By refusing to hear appeals of lower court rulings, the Supreme Court effectively made same-sex marriage legal in a number of additional states. Here’s what HR pros need to know about the High Court’s latest move.  

As you know, the Supreme Court refused to hear three appeals cases that challenge rulings that struck down bans on same sex marriage.

While both proponents and opponents of gay marriage were hoping for a more definitive ruling from the High Court, the refusal has some significant implications of its own.

30 states plus the District of Columbia

By not hearing the appeals cases, the Supreme Court effectively made same-marriage valid in an additional 11 states.

First, same-sex marriage is now legal in the five states specifically mentioned in the appeals cases where the lower courts struck down same-sex marriage bans. These are:

  • Utah
  • Oklahoma
  • Virginia
  • Wisconsin, and
  • Indiana.

In addition, six other states (Colorado, Wyoming, Kansas, West Virginia, North Carolina and South Carolina) will automatically follow suit with the above five state because they fall under the jurisdiction of those appellate courts.

Now, the total number of states that currently recognize same-sex marriage stands at 30, as well as the District of Columbia. In addition to the 11 we just listed, same-sex marriage is now recognized in:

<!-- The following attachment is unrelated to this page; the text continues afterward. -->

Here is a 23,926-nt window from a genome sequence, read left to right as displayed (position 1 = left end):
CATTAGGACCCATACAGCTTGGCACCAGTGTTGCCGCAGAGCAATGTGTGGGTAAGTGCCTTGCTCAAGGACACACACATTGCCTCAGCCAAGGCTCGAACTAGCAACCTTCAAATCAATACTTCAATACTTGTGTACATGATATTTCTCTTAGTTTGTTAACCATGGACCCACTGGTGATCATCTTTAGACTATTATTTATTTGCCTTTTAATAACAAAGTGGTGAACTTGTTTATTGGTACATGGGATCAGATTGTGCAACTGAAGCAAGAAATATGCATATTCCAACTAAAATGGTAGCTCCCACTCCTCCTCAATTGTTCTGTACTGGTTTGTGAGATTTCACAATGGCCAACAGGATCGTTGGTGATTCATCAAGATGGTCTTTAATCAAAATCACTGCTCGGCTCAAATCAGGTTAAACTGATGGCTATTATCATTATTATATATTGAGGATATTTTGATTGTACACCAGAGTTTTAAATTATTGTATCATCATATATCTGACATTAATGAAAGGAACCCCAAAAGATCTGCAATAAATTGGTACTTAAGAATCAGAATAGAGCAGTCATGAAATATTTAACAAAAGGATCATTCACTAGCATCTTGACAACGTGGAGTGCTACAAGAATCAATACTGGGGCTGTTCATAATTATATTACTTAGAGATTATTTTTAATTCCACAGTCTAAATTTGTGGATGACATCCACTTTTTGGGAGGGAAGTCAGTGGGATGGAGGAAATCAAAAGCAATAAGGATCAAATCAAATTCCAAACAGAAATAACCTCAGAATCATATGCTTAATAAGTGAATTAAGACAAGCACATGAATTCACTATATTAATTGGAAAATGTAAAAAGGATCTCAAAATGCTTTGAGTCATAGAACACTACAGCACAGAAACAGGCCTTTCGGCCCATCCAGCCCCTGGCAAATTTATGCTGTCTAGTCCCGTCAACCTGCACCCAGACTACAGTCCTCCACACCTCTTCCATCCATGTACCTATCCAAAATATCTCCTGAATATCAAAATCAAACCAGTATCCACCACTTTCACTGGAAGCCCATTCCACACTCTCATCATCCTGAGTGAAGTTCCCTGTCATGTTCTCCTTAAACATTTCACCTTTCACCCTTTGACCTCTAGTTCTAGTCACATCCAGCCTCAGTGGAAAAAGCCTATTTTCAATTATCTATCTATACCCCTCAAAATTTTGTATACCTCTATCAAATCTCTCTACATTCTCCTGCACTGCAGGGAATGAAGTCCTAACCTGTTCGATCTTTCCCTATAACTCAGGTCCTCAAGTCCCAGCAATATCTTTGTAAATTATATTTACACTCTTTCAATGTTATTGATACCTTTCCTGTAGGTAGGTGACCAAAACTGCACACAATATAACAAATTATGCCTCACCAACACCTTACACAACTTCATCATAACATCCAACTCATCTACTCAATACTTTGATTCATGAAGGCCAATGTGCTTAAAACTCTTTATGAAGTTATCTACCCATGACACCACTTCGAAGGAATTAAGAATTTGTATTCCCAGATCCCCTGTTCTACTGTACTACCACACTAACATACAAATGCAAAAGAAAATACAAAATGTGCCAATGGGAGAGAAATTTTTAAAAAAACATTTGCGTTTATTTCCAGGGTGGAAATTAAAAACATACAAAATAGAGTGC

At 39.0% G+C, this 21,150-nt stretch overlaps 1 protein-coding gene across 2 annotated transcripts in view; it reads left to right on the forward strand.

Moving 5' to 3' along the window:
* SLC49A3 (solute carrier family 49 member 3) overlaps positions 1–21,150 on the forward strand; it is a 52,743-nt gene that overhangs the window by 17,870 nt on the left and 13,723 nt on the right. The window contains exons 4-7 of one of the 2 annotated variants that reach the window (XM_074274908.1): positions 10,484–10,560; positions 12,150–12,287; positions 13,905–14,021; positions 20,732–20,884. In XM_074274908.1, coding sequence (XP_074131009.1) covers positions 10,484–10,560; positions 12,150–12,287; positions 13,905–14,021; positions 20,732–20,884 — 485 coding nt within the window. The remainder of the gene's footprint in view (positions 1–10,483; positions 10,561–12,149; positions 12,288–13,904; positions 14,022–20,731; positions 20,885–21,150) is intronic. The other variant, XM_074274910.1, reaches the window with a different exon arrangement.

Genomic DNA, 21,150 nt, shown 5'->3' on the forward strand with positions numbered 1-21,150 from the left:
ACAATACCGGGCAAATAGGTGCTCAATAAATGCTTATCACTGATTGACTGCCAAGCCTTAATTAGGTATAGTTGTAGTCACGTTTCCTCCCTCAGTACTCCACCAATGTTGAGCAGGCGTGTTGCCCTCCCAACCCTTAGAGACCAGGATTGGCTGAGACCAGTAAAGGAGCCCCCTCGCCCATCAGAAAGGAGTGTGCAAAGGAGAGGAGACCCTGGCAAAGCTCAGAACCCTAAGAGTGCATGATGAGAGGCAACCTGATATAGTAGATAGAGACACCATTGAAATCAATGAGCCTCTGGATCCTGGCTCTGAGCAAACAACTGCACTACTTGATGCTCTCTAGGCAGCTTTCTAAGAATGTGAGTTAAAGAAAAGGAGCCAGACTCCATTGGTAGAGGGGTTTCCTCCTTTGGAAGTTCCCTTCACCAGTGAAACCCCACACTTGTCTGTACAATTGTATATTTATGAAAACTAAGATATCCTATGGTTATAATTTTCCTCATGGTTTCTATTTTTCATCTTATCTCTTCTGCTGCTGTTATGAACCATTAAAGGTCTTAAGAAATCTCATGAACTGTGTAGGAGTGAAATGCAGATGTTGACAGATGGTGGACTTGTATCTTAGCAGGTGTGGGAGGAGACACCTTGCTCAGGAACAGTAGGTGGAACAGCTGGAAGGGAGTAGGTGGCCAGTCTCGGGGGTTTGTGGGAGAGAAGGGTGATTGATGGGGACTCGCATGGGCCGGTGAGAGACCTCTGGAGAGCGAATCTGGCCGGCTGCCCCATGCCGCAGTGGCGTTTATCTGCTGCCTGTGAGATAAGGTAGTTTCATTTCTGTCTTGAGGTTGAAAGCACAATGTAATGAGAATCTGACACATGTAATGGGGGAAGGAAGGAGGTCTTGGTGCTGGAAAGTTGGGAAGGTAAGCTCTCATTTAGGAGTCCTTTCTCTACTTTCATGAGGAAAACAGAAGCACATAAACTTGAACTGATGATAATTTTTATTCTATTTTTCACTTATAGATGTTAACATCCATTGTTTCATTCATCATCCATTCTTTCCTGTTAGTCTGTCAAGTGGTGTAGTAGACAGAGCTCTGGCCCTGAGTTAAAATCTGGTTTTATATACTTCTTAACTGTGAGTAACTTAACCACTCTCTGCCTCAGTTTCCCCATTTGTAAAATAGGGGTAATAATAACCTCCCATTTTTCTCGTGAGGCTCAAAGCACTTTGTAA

• MA
  • CT
  • IA
  • VT
  • NH
  • NY
  • ME
  • WA
  • MD
  • DE
  • CA
  • MN
  • RI
  • NM
  • NJ
  • IL
  • HI
  • OR, and
  • PA.

The Supreme Court’s move puzzled many legal experts and advocates. Because the High Court suggested support for gay marriage when it invalidated the part of the Defense of Marriage Act (DOMA) that denied benefits to legally married same-sex couples, many believed the Supreme Court would take the final step — and effectively make same-sex marriage legal on the federal level.

‘Clear signal where all this is heading’

Proponents of same-sex marriage believe this is yet another sign that same-sex marriage will soon be legal in all 50 states.

According to Evan Wolfson, the president and founder of NY-based Freedom to Marry:

“In very short order we will see about 60 percent of the American people living in a freedom-to-marry state. It’s a clear signal from the Supreme Court where all this is heading.”

Post Your Resume to 65+ Job Sites
Resume Service

Post to Twitter Tweet This Post